Drawn into a maelstrom of political intrigue, familial deception, and social upheaval two women, one peaceful and the other violent, seek truth and justice. To find the truth they will have to make sacrifices.

Triumph will free them and the nation.

Failure will mean a face-off with the angel-assassin, Azrael.

How A Nice Girl Wrote A Dystopian Novel

You might wonder how “a nice girl like” me came to write a dystopian novel.

I moved seventeen times before I graduated from high school. No, neither parent was in any armed service. Seventeen different homes, seventeen different schools. Can you imagine a more hostile environment? Neither can I which is why I am uniquely qualified to write a dystopian novel.

The Real Story

When I was struggling to find the right vehicle for the story, My Soul to Keep. I knew early on that incest would be a big part of the novel. I tried writing a fantasy with dragons. I tried writing a realistic, contemporary novel. I even tried to write it with aliens in the story. But the truth is, I cannot imagine a more dystopian society than the one with family units where a child is abused. When I created the dystopian alternate history and wrote the story, Miranda came alive.

If you’ve been reading this blog from it’s beginning you know that I once had nightmares like my character. My nightmares were far less clear than Miranda’s. I believe that I was sexually abused but I have no actual memory to support that and I have no proof. So having Miranda search for her truth was a natural extension of the story. But, that also mired the story in too much of my own fears and uncertainties. It took a while to get clarity personally and in the story.

I credit my mentor, William F. Wu, for a lot of that clarity. He indulged me in long rambling emails. He encouraged me to think about this or that in reference to a particular scene or theme. But he never tried to shape my story or my characters. He helped me realize the structure that existed in the mess of words I’d written. Encouraged me to trim the fat and expose my truths. That kind of mentor is worth so much more than a thank you.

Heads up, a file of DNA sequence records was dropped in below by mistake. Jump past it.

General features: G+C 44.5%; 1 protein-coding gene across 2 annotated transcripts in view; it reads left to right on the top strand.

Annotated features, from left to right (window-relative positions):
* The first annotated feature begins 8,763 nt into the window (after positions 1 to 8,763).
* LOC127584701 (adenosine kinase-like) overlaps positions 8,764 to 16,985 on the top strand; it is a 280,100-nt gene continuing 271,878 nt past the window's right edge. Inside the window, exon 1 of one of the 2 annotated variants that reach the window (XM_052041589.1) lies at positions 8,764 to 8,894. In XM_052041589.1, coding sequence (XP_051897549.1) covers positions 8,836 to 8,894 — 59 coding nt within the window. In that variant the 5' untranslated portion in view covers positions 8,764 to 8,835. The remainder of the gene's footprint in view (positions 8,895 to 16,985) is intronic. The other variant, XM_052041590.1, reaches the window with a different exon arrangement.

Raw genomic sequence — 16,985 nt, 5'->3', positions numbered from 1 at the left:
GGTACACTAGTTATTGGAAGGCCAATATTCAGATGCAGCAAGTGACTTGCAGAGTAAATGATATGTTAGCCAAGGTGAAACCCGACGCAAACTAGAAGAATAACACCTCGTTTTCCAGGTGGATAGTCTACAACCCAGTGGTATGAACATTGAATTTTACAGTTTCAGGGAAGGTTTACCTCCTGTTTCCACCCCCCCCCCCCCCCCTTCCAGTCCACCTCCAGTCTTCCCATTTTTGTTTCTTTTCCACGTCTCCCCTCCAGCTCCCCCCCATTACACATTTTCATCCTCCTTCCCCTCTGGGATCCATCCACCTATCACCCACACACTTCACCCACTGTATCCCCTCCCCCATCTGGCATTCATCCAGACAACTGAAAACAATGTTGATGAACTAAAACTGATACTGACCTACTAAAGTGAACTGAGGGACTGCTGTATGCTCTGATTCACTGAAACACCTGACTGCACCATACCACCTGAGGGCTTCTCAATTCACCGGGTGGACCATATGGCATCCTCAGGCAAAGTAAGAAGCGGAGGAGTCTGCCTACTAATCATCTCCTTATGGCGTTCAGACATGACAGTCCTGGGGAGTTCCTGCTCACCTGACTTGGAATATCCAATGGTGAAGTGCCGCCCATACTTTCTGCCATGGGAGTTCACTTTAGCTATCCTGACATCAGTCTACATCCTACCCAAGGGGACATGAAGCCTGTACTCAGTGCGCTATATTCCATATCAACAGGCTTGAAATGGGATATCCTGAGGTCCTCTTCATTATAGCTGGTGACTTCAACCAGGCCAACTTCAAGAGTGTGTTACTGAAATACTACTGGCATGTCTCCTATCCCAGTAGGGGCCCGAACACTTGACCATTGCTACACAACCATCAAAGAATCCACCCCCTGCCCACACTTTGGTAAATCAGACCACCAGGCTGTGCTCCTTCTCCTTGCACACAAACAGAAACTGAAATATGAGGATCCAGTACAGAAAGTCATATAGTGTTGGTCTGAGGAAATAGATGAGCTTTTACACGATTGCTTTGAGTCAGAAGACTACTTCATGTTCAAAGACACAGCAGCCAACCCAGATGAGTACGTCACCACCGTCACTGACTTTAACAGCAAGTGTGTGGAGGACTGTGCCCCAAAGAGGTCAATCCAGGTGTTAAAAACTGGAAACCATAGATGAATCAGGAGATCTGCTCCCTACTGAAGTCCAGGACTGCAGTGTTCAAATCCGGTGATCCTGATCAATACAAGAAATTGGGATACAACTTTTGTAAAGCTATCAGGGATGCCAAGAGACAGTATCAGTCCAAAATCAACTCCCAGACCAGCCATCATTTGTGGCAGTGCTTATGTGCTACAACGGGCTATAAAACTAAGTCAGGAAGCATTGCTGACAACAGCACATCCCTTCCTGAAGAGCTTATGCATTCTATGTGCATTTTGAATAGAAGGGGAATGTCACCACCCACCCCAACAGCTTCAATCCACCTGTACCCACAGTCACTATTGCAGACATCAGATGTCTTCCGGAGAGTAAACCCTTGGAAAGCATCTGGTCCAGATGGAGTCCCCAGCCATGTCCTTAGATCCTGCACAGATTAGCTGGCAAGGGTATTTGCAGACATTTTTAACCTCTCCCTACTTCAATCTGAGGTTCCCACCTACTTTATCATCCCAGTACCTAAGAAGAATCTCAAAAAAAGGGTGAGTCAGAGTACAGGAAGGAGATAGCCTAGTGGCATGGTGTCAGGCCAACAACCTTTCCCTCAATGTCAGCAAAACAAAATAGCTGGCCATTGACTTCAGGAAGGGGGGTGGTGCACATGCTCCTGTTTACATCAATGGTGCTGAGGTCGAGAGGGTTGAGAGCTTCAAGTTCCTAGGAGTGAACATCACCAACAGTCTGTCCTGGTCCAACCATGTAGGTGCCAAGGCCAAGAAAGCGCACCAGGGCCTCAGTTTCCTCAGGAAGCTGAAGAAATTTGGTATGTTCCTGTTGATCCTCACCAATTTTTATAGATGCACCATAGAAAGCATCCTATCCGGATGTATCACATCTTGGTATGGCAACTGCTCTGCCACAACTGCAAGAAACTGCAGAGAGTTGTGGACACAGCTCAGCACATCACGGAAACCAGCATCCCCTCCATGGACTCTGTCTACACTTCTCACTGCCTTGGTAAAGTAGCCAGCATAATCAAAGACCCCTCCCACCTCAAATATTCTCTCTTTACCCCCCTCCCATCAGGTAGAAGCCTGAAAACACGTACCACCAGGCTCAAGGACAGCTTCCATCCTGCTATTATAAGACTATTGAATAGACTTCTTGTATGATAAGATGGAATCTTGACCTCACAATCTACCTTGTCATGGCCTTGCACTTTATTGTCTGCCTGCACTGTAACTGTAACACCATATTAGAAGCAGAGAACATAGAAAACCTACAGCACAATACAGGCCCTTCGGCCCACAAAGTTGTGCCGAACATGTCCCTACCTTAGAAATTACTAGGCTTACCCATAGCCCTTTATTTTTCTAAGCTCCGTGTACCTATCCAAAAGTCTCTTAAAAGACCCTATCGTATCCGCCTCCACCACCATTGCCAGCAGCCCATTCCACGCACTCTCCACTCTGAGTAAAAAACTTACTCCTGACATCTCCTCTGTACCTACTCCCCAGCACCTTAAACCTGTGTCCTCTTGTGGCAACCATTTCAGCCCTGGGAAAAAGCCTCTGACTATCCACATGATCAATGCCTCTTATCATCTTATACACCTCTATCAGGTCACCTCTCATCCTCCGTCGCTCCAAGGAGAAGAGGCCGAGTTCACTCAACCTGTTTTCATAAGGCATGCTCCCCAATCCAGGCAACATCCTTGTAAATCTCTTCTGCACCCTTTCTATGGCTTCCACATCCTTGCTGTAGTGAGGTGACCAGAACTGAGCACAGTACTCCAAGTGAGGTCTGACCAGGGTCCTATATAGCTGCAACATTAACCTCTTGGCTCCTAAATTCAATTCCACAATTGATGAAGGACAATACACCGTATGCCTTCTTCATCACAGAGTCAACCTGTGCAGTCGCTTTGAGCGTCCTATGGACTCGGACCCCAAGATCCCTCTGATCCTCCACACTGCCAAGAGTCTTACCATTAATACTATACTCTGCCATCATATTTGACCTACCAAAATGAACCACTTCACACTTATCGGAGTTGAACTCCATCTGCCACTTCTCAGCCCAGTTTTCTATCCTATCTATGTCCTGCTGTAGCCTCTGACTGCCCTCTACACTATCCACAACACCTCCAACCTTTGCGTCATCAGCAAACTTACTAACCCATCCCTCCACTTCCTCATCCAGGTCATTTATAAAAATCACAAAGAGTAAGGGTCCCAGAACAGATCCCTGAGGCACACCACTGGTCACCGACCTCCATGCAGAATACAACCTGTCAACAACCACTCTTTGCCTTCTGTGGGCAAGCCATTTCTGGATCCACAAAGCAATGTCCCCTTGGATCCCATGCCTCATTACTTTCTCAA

When I decided to create a religious tyranny I drew on my past (granddaughter of a Baptist minister on one side and of a Nazarene Deacon on the other). And I researched many other religious traditions, choosing this bit and that. The hardest part was trying to decide how such a tyranny came about in America. I decided to expand on a dark time in American history, the isolationist period. At the time I was developing the novel this darker America seemed a far stretch. I had no idea that in the real world, America was going to take another dark turn. I should have guessed. Ideas, good and bad, cycle through history again and again.

A Happy Author

It’s an odd and exciting feeling to finally have a published book. There are so many firsts that it’s somewhat overwhelming. And it’s not the last. Watch for a new look to this website and sample chapters will be available. In my soon-to-be-released Burrows Insiders newsletter, there will be more announcements and some sneak peeks at a couple of new works-in-progress. 

My undying thanks to the people who have read My Soul to Keep and posted reviews. I’m delighted that the book has received 5 stars from all who’ve reviewed or rated it so far. If you have read it, please take the time to leave your honest review. Every review helps get the book noticed, even if you didn’t enjoy the novel. It’s “make an author happy day.” If you haven’t bought your copy—help a girl out, won’t you? 

Buy My Soul to Keep by Lynette M. Burrows from Walmart

My Soul to Keep is, in a way, an intensely personal story and yet, it isn’t my story at all. Miranda grew to be her own kind of character doing things I’d never attempt. The world is one I wouldn’t want to live in, yet it helped me explore ideas that I needed to explore. One of my readers said, “The growth Miranda achieves in her journeys empowers her to take action to change the world around her and do things she never would have thought herself capable of in the beginning of the book – a message I hope I can take to heart.” I couldn’t ask for more.